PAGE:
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Virtual Currency Clashes With The Real World

Sunday, 27 Jul 2014 05:35 AM


By Dino Londis ( – Last Thursday, the Superintendent Of Financial Services for the state of New York, Benjamin M. Lawsky, proposed regulations for virtual currency companies operating in the state. Lawsky proposed a “BitLicense” plan, which includes rules on consumer protection, the prevention of money laundering, and cybersecurity. It is the first such proposal by a state to create guidelines specifically for virtual currency.

“We have sought to strike an appropriate balance that helps protect consumers and root out illegal activity – without stifling beneficial innovation,” Lawsky said in a statement. “Setting up common sense rules of the road is vital to the long-term future of the virtual currency industry, as well as the safety and soundness of customer assets.”

The proposed Department of Financial Services (DFS) DFS BitLicenses will be required for New York firms engaged in the following virtual currency businesses:
– Receiving or transmitting virtual currency on behalf of consumers
– Securing, storing, or maintaining custody or control of such virtual currency on the behalf of customers
– Performing retail conversion services, including the conversion or exchange of Fiat Currency or other value into Virtual Currency, the conversion or exchange of Virtual Currency into Fiat Currency or other value, or the conversion or exchange of one form of Virtual Currency into another form of Virtual Currency
– Buying and selling Virtual Currency as a customer business
– Controlling, administering, or issuing a Virtual Currency (This does not refer to virtual currency miners.)

As capital protection, New York companies would have to hold the same amount of virtual currency as they owed to their customers. But unlike banks, which are also subject to capital requirements, these companies would be allowed to hold some of it in virtual currency.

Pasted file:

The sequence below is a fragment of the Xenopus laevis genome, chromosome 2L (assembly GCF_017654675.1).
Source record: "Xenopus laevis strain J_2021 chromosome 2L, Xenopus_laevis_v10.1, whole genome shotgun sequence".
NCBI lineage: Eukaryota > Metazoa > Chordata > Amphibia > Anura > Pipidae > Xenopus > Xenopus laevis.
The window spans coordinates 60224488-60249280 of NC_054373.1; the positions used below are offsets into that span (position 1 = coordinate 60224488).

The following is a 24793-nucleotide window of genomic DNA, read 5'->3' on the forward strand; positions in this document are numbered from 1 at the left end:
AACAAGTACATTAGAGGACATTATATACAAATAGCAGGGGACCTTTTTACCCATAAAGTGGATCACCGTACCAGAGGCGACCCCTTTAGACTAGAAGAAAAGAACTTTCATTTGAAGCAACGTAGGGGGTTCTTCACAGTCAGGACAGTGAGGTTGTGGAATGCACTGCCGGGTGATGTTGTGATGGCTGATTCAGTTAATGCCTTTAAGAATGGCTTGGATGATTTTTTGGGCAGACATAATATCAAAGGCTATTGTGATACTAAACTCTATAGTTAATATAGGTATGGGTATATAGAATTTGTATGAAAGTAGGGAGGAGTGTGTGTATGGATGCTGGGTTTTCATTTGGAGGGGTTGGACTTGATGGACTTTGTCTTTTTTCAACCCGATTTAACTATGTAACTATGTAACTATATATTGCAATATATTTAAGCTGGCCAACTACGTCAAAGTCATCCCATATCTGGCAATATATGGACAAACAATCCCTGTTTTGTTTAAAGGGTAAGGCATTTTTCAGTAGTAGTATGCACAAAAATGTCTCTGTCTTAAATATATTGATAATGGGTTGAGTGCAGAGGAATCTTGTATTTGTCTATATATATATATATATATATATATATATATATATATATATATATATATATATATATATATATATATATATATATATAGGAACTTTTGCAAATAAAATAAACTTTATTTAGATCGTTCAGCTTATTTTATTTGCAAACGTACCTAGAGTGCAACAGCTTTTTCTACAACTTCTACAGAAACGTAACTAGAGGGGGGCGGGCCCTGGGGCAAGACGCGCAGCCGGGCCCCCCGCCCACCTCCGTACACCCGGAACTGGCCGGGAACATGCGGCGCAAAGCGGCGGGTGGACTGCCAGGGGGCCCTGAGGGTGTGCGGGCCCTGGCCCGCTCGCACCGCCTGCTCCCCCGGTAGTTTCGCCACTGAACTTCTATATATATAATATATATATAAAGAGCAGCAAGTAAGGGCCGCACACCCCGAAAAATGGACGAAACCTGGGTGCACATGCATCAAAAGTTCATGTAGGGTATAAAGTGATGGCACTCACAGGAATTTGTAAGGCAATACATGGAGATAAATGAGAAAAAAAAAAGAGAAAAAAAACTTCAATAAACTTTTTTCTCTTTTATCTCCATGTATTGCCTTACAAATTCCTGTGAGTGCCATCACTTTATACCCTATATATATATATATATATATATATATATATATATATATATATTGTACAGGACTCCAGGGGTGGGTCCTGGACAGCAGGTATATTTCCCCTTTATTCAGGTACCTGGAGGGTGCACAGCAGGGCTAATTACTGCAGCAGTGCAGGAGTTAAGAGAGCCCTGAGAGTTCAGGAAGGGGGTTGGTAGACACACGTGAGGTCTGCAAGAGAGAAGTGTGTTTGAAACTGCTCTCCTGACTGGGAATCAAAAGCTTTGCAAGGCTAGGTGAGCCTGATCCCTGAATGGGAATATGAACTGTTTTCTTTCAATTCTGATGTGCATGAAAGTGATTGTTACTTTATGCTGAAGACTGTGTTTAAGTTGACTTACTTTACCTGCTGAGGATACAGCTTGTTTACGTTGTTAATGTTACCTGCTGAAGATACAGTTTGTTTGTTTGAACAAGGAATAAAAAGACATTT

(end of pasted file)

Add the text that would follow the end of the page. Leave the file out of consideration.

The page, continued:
This kind of overhead will add servicing costs to Bitcoin and it’s uncertain how the costs will be passed on to customers. It’s also unclear how this will affect Bitcoin’s adoption in New York. Startups might incorporate elsewhere.

Still those kinds of protections would have helped the one million customers who were storing their Bitcoins at Mt. Gox. Once the largest exchange, Mt. Gox filed for bankruptcy and shuttered its virtual doors in February after it announced that it has lost $409 million.

This week, customers’ hopes of recovering some of their losses were dashed when the U.S. District Court for the Western District of Washington prevented the sale of “”

Responding to a motion by Bitcoin startup company CoinLab – which has been tangled in litigation since last May when a partnership soured – the court ordered Mt. Gox parent company Tibanne to preserve and account for all its assets. Coinlab wants the domain.

Mark Karpelès, former CEO of Mt. Gox, was hoping to recover $750,000 from the sale of the domain.

“I am really sorry for what happened and will do my best to make the outcome of the bankruptcy as best as possible,” Karpelès told The Wall Street Journal. “I really hope everyone recovers what they lost and that the culprit is caught,” he said.

The next meeting, including an update on the bankruptcy process, will be held in November.

Follow the DFS tweets @NYDFS. Superintendent Lawsky’s Twitter handle is @BenLawsky.

Bitcoin is currently trading at $599.

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